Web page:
AWS Releases Updates to Lambda Platform for Scaling High Volume Production Applications
Tuesday, April 14, 2015
The platform Lambda was created to provide the scale and the responsiveness necessary to host high-volume production applications. The AWS team has announced that Lambda is now generally available, providing the ability to run up to 100 concurrent requests per account, up from 50 during the preview period.
The Lambda computer service runs code in response to events and automatically manages the compute resources for developers, facilitating applications that respond quickly to new information. AWS Lambda starts running code within milliseconds of an event such as an image upload, in-app activity, website click, or output from a connected device.
Developers can also use AWS Lambda to create new back-end services where compute resources are automatically triggered based on custom requests. AWS Lambda users pay only for the requests served and the compute time required to run the code. Billing is metered in increments of 100 milliseconds, making it cost-effective and possible to scale automatically from a few requests per day to thousands per second.
The code you run on AWS Lambda is called a “Lambda function.” After creating a Lambda function it is always ready to run as soon as it is triggered, similar to a formula in a spreadsheet. Each function includes the code as well as some associated configuration information, including the function name and resource requirements. Lambda functions are “stateless,” with no affinity to the underlying infrastructure, so that Lambda can rapidly launch as many copies of the function as needed to scale to the rate of incoming events.
After you uploading code to AWS Lambda, developers can associate their function with specific AWS resources such as a particular Amazon S3 bucket, Amazon DynamoDB table, Amazon Kinesis stream, or Amazon SNS notification. Then, when the resource changes, Lambda will execute the function and manage the compute resources as needed in order to keep up with incoming requests.
New features include:
- Synchronous Invoke: Applications can now invoke a Lambda function synchronously and receive a response as soon as it finishes executing. The arguments and the response can be expressed in JSON notation.
- New Triggers: Developers can now invoke Lambda functions using Amazon Simple Notification Service (SNS) notifications as triggers. Developers can also invoke them in response to a request made via the AWS Mobile SDK (Android and iOS).
- Simplified Access Model: Developers can now use a single IAM role (instead of the pair that were previously required) to grant execution permission to Lambda functions. The console includes one-click role creation and will also help bring existing execution roles into conformance with the new, simpler model.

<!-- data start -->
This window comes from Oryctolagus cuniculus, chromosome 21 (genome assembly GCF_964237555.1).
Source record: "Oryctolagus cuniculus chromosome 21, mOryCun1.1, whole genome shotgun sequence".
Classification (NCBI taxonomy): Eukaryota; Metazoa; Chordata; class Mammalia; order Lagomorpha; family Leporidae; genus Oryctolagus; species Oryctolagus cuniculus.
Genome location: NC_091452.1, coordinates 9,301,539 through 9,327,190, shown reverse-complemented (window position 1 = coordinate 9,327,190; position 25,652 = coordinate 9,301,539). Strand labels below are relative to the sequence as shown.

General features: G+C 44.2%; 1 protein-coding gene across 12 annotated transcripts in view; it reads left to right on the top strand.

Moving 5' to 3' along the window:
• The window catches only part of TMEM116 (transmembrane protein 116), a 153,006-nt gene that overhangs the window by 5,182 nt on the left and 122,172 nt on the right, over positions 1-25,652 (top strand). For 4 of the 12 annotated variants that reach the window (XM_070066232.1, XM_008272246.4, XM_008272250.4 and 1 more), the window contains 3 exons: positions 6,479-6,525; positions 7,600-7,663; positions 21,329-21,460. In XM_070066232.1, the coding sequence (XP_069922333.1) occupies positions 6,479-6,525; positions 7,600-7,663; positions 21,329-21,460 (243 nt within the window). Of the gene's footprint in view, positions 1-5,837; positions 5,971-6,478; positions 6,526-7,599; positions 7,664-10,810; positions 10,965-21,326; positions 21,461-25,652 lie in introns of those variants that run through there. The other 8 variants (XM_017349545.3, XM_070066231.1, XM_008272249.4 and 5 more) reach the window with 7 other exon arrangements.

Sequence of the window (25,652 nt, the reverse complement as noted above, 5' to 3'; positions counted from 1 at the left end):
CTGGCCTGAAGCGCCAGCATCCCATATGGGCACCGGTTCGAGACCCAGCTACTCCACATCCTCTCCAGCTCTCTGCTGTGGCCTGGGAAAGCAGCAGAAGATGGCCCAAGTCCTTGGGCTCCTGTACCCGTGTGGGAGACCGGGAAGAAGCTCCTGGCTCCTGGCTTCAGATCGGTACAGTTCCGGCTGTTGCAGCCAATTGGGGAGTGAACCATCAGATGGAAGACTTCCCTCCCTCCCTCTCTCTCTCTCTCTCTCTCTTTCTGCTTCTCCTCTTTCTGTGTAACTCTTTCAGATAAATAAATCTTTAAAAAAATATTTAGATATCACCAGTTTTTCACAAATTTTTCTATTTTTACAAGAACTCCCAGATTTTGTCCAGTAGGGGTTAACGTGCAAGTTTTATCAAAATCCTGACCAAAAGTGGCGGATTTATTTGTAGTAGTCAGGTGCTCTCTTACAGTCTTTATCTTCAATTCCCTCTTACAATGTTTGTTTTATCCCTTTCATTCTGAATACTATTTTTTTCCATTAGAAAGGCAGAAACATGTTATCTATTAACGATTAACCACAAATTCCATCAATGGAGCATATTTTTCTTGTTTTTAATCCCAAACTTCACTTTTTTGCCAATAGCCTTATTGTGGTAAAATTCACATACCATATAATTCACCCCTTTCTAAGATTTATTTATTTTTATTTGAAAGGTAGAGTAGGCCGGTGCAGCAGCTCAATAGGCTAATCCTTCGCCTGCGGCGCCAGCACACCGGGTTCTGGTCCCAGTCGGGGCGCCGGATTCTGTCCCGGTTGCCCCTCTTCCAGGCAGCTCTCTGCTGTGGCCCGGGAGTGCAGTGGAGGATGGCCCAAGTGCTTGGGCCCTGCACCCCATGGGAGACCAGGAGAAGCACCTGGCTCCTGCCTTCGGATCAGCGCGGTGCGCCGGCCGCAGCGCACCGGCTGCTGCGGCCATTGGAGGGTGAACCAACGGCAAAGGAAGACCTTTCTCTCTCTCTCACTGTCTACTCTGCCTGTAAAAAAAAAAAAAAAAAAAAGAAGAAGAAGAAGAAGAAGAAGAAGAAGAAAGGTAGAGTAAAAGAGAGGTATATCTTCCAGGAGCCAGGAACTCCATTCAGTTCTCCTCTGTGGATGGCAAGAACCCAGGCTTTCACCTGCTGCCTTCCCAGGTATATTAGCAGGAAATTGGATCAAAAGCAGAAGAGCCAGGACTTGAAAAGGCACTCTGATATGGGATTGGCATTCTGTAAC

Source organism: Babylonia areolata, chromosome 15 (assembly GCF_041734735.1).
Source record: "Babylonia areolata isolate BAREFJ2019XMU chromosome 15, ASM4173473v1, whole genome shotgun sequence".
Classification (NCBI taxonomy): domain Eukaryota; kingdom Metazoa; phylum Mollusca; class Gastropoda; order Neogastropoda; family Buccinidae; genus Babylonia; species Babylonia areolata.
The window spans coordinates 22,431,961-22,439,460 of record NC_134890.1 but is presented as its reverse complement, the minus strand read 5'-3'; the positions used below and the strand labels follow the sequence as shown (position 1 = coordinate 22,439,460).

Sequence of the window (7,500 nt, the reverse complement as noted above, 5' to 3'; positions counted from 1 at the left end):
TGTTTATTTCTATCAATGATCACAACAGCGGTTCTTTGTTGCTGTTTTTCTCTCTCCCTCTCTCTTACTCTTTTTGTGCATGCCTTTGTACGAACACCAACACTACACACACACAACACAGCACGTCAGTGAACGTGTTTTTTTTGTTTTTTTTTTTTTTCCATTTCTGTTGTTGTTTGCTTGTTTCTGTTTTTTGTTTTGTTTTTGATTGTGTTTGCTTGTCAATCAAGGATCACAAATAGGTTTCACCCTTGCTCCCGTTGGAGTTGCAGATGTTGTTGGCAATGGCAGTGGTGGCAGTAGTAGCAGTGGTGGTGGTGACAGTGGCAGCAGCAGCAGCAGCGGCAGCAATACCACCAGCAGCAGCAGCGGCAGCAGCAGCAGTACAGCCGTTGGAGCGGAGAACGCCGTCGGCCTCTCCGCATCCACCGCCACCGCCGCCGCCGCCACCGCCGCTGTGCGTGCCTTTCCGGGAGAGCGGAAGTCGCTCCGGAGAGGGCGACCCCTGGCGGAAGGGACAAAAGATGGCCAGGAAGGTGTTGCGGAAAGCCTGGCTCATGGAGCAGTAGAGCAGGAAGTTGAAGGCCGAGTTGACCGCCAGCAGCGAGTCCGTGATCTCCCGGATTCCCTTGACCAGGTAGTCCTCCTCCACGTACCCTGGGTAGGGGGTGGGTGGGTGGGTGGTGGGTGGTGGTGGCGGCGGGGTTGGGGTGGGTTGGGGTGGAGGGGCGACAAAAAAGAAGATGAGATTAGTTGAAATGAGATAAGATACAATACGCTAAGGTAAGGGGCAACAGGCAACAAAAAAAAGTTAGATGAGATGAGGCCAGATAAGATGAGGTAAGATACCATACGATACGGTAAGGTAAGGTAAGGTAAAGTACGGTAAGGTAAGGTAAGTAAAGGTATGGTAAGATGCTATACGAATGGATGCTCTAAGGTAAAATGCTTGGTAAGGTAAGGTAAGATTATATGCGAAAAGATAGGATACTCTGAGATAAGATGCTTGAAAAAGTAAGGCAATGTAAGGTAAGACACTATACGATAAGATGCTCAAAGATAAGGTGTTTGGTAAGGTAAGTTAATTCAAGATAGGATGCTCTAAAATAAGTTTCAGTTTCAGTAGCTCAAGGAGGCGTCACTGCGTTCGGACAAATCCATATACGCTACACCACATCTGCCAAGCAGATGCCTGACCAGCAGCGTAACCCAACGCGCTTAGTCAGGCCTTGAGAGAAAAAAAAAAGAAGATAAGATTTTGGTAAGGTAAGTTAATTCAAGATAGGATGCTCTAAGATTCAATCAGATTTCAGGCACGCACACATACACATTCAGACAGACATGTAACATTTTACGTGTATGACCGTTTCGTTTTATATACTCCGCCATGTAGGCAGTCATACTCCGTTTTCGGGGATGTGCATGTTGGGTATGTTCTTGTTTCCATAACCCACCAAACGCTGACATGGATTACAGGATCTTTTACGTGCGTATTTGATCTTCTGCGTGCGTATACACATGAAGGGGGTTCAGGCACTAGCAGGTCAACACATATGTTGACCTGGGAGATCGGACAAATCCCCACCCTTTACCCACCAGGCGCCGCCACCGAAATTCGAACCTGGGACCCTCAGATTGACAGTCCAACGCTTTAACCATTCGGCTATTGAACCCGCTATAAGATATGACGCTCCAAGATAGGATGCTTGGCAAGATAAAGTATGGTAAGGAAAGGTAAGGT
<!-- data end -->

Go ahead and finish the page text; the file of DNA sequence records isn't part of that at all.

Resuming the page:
- Cross-Account Access to Resources: Lambda has also added support for resource based policies and cross account access, allowing the ability to grant permissions to invoke Lambda functions from another AWS account.
- Enhanced Console: Developers can use the AWS Management Console to add, edit, and remove Amazon Kinesis streams as event sources. They can also view all event sources for a Lambda function in one place, making it easier to see what’s triggering function.
- Multiple Functions: Developers can attach more than one Lambda function to a single Kinesis or DynamoDB stream. To do this with a Kinesis stream, AWS recommends having sufficient shards to handle the expected number of concurrent requests.
- Enhanced Metrics & API: AWS has added metrics for throttling, has improved the event source management APIs, and streamlined Lambda’s programming model.
- Cognito Events: Developers can now invoke a Lambda function as part of the synchronization process for a Cognito Dataset.
In a recent blog post, AWS’s Jeff Barr had these comments:
Developers are already using Lambda as an integral part of sophisticated mobile apps. They are able to create scalable server-side components (the mobile backend) without having to think about compute, storage, load balancing, and the like. However, the asynchronous processing model means they cannot use it in latency sensitive tasks, such as responding to in-app activity.
The new Synchronous Invoke feature … is a great fit for this use case. Lambda functions that have been invoked in synchronous fashion via the Mobile SDK receive detailed context information as part of the request. They have access to application data (name, build, version, and package), device data (manufacturer, model, platform), and user data (the client id). Because function are invoked within milliseconds, the mobile backend can respond to requests with great rapidity. You can improve your overall app experience without having to worry about hosting or scaling backend code.
The AWS Mobile SDKs for Android and iOS now include support for the new Synchronous Invoke feature. You can also use the AWS Mobile SDK as an event source in order to run your Lambda code in response to events that occur on the mobile device.